Another person active in IASC at this time was Robert W. Corell, at the time US representative and chair of IASC's Regional Board. Corell and Bolin had a mutual interest in what the IPCC had identified as need to complement the global focus with more regional studies. Corell's recollection of events is as follows:
We asked ourselves a simple question: If you were to try to downscale to something more local, where would you do it? And we ended up in the Arctic. We actually looked at other places where you could do it. You could argue doing this in the monsoon region in the Indian Ocean. You could do it in the Amazonas. There are these hot spots in the climate system. But what made the Arctic attractive was that there was a sufficient amount of research that we knew that the [climate change] signals were very strong. We suspected they were strong ... We also saw that there was some machinery in place to actually do it. We had IASC, all circumpolar. We knew we had an Arctic Council.16
IASC was receptive to the idea and Corell was asked to deliver a draft outline. That paper and Bolin's principles for conducting scientific assessments were on the table at the same Executive Committee meeting in February 1999.
Several authors have identified Bolin as one of the key people in the development of global climate science arenas, in particular the IPCC.17 The early origin of the ACIA illustrates the role of such individual actors in connecting the global and regional networks and in transmitting norms from the global arena to the Arctic science regime. Corell had mostly been active in the United States. Nevertheless, they were both part of
15 Some principles for conducting Scientific Assessments by IASC (A sketch by Bert Bolin). Discussion paper prepared for IASC's Executive Committee January 28, 1999.
16 Interview Robert Corell, March 24, 2004
17 E.g. Agrawala, "Structural and Process History of the Intergovernmental Panel on Climate Change."; Skodvin, Structure and Agent in the Scientific Diplomacy of Climate Change. An Empirical Case Study of the Science Policy Interaction in the Intergovernmental Panel on Climate Change.
a global climate science network that the previous chapter of this dissertation has identified as important in framing climate change in policy relevant terms and as a global issue.
Arctic Council: AMAP and CAFF
Political cooperation in the Arctic took shape at about the same time IASC was formed in the early 1990s (see Chapter 4 for details). In 1991, it was formalized by the Arctic Environmental Protection Strategy (AEPS), which focused the shared concern about "the threats to the Arctic environment and the impact of pollution on the fragile Arctic ecosystem."18
The operational activities of the AEPS were organized by working groups, of which the Arctic Monitoring and Assessment Programme (AMAP) has the strongest organizational backing. Initial discussions about its mandate were already held in 1990 and by 1993 AMAP's task had been further defined.19 Although climate change and the ozone layer/UV radiation are mentioned as concerns in the political documents, for example that "increased temperatures and precipitation may result in dramatic ecological and socio-economic effects," it is also clear that these issues were not a major priority within the AEPS.20 The rationale for this lack of emphasis was the existing global cooperation in these areas. Therefore, AMAP's task was defined not as a mandate to take inititives on its own but rather to ensure that Arctic concerns were taken into account in the global processes and that monitoring needs were coordinated:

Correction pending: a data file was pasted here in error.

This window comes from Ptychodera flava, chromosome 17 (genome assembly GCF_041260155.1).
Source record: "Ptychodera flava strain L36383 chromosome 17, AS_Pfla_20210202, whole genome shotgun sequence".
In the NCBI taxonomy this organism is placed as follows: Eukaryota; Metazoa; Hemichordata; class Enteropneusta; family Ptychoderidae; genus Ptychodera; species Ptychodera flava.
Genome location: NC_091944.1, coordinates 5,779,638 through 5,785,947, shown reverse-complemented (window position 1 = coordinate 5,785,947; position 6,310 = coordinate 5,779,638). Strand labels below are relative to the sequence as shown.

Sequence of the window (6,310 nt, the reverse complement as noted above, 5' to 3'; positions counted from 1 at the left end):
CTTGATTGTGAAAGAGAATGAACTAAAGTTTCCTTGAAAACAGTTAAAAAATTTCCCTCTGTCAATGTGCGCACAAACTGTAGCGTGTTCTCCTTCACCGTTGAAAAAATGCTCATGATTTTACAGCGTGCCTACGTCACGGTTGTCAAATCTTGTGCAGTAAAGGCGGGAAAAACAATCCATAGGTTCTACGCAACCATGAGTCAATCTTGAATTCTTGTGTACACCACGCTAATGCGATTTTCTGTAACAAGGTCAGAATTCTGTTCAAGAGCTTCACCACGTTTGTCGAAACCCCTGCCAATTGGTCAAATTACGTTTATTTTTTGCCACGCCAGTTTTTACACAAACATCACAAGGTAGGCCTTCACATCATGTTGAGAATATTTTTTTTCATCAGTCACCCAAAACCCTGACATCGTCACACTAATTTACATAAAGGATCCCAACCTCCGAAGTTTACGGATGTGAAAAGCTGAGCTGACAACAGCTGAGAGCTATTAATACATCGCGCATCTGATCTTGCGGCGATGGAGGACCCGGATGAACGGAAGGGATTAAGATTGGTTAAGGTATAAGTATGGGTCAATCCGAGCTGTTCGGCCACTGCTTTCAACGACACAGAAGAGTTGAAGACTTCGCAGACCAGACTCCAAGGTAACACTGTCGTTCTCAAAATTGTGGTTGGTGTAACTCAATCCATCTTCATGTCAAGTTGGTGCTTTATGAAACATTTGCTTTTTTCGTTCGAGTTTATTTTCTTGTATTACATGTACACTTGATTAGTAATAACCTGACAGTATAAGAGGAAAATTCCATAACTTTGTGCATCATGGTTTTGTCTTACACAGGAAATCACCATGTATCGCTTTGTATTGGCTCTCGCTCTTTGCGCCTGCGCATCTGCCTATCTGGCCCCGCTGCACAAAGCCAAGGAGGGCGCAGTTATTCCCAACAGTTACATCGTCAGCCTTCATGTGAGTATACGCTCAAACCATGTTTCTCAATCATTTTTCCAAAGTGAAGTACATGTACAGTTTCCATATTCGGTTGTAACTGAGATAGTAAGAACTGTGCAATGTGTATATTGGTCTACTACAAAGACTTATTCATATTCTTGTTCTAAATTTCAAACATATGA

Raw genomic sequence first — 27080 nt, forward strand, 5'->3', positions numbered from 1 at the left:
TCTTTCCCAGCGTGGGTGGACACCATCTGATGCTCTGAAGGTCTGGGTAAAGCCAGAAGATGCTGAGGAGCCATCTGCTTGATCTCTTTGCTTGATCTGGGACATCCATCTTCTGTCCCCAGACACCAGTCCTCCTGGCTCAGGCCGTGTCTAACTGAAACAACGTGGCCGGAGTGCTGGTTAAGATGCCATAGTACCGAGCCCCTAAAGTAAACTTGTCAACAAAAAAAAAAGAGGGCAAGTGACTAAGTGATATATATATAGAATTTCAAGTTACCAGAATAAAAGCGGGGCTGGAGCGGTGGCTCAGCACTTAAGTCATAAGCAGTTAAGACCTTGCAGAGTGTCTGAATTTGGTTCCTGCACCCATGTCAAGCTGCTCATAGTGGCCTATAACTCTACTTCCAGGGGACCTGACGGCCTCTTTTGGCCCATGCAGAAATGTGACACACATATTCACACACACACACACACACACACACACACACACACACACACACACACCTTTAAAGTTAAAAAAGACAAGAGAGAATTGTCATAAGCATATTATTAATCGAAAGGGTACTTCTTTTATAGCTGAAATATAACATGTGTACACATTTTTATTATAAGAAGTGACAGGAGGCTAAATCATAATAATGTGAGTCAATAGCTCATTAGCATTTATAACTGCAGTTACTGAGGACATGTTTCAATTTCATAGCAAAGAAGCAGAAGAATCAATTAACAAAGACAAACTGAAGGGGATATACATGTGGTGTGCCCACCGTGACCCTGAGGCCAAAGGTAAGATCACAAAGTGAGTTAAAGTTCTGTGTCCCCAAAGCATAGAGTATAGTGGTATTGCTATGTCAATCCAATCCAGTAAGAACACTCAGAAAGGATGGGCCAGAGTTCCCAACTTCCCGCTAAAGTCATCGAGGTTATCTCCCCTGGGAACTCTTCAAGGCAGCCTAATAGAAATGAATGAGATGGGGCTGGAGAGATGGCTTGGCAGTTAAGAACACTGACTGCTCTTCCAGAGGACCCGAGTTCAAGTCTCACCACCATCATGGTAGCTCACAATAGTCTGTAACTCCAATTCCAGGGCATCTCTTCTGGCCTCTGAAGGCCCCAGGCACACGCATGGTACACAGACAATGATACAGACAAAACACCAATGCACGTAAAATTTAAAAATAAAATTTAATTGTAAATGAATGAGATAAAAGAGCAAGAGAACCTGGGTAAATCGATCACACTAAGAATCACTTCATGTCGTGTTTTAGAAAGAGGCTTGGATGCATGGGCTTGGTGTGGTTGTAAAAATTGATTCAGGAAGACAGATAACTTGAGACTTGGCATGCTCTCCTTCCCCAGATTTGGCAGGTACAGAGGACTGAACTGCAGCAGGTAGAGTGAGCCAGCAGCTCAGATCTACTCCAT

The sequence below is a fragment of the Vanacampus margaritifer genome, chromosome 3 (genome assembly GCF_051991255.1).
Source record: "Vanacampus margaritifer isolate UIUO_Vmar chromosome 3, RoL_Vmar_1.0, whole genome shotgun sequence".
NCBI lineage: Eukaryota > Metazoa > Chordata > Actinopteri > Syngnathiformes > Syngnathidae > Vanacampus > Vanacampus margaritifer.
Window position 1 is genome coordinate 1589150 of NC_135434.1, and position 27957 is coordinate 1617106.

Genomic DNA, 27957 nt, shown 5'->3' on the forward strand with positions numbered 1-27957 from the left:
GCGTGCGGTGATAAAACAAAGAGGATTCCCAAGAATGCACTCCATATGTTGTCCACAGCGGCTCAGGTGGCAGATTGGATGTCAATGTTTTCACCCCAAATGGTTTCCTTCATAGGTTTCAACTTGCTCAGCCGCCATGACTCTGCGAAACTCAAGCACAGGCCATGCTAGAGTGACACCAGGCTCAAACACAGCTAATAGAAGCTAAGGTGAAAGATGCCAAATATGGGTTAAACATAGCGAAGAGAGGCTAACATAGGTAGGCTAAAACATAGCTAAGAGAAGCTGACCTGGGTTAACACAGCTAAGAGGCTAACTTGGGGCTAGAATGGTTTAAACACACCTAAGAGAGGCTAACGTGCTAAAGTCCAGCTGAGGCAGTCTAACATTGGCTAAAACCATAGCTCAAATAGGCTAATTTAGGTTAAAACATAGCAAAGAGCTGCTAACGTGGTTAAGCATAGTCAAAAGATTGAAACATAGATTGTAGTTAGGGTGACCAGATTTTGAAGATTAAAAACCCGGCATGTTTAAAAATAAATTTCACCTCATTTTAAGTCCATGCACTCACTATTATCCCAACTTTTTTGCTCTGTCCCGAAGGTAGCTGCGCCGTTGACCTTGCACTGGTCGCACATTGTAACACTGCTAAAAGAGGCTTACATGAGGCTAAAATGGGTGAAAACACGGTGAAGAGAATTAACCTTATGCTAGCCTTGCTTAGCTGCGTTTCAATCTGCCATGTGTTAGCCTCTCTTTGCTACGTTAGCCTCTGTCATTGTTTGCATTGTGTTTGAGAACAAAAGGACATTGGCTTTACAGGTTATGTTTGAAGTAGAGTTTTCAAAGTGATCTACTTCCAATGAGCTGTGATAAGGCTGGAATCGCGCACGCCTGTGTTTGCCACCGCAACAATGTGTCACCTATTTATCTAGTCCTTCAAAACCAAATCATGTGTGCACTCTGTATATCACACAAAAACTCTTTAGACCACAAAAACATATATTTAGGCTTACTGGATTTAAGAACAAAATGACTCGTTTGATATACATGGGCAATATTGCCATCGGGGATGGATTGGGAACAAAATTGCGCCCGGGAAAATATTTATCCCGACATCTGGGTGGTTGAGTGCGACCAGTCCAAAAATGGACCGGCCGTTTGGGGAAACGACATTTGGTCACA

Noting the existing global cooperation on climate change and stratospheric ozone programs, the Ministers requested AMAP to regularly review the integrated results of these programs with a view to identifying gaps in the scope of the monitoring and research under these fora and with a view to ensuring that specific issues related to the Arctic region are placed on the agenda of the appropriate international bodies. The Ministers also requested AMAP to coordinate their monitoring programs with those planned by other programs in order to maximize data collection in logistically difficult areas and to integrate results as well as to contribute to the assessment of potential synergistic effects of multiple stresses on the Arctic and its inhabitants.21
Another early working group within the AEPS was the Working Group for Conservation of Arctic Flora and Fauna (CAFF). In a report from 1993, the issues of climate change and ozone depletion/UV are not directly visible although they may have been implied in phrases such as "the importance of CAFF's identification of the full spectrum of human-caused threats to Arctic species and habitats." However, CAFF's own meet
18 Arctic Environmental Protection Strategy (AEPS). Rovaniemi Declaration, 1991.
19 Arctic Monitoring and Assessment Programme- Minutes from the expert meeting in Oslo 12-16 Nov 1990; The Monitoring Programme for Arctic Monitoring and Assessment Programme, AMAP. AMAP Report 93:3; See also Young, Creating Regimes: Arctic Accords and International Governance.
20 Arctic Environment. Second Ministerial Conference, Nuuk, Greenland, September 1993; See also section 4.4 of this dissertation.
21 Arctic Environment. Second Ministerial Conference, Nuuk, Greenland, September 1993.
ing reports from 1994 show that climate change was an identified concern and discussed in connection with the development of tools for monitoring biodiversity.22
Even if the AEPS deferred the main responsibility for assessing climate change and ozone depletion to global regimes, both CAFF and AMAP kept them on their agendas. For example AMAP was tasked to do an initial assessment, which was delivered in 1997/98 as part of a major assessment of Arctic pollution issues.23 The politically negotiated "Executive Summary" of the assessments discusses climate change and ozone/UV both as concerns in their own right and in relation to the primary mandate of AMAP - pollution issues. A key example is the identified knowledge gap concerning the combined effects of climate change and contaminant pathways.24 This was later addressed in an assessment of the impact of climate change on transport and effects of contaminants.25
Also at CAFF, climate change was discussed in relation to its primary mandate -conservation of Arctic flora and fauna. In its 2001 report Arctic Flora and Fauna, both climate change and ozone depletion are mentioned as a diffuse threat and various passages address the potential impacts of climate change on different ecosystems. The report concludes that monitoring the impacts of climate change and ultraviolet radiation is vital, as is further research to understand the dynamics of the systems that will be af-fected.26